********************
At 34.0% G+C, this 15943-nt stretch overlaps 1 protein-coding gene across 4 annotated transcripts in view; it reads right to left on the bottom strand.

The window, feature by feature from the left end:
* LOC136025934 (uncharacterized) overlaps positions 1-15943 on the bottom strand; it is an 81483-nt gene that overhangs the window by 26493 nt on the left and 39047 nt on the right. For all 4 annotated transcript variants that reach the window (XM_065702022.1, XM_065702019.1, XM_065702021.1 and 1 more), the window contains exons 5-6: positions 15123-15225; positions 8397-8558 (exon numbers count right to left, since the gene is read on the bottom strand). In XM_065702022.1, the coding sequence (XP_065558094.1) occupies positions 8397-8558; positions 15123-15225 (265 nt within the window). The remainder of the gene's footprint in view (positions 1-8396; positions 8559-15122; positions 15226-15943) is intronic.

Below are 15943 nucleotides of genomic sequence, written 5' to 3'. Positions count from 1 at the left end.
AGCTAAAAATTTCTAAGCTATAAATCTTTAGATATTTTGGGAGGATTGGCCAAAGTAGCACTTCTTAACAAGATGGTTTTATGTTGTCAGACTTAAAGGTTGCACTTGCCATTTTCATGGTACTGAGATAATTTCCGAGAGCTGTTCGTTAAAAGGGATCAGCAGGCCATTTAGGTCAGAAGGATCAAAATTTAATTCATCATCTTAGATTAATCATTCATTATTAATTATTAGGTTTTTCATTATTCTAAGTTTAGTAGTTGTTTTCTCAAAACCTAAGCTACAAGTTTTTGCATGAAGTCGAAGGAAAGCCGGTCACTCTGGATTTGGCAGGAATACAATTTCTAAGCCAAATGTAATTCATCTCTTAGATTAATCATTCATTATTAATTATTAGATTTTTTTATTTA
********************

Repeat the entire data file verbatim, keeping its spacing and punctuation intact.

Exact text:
At 34.0% G+C, this 15943-nt stretch overlaps 1 protein-coding gene across 4 annotated transcripts in view; it reads right to left on the bottom strand.

The window, feature by feature from the left end:
* LOC136025934 (uncharacterized) overlaps positions 1-15943 on the bottom strand; it is an 81483-nt gene that overhangs the window by 26493 nt on the left and 39047 nt on the right. For all 4 annotated transcript variants that reach the window (XM_065702022.1, XM_065702019.1, XM_065702021.1 and 1 more), the window contains exons 5-6: positions 15123-15225; positions 8397-8558 (exon numbers count right to left, since the gene is read on the bottom strand). In XM_065702022.1, the coding sequence (XP_065558094.1) occupies positions 8397-8558; positions 15123-15225 (265 nt within the window). The remainder of the gene's footprint in view (positions 1-8396; positions 8559-15122; positions 15226-15943) is intronic.

Below are 15943 nucleotides of genomic sequence, written 5' to 3'. Positions count from 1 at the left end.
AGCTAAAAATTTCTAAGCTATAAATCTTTAGATATTTTGGGAGGATTGGCCAAAGTAGCACTTCTTAACAAGATGGTTTTATGTTGTCAGACTTAAAGGTTGCACTTGCCATTTTCATGGTACTGAGATAATTTCCGAGAGCTGTTCGTTAAAAGGGATCAGCAGGCCATTTAGGTCAGAAGGATCAAAATTTAATTCATCATCTTAGATTAATCATTCATTATTAATTATTAGGTTTTTCATTATTCTAAGTTTAGTAGTTGTTTTCTCAAAACCTAAGCTACAAGTTTTTGCATGAAGTCGAAGGAAAGCCGGTCACTCTGGATTTGGCAGGAATACAATTTCTAAGCCAAATGTAATTCATCTCTTAGATTAATCATTCATTATTAATTATTAGATTTTTTTATTTA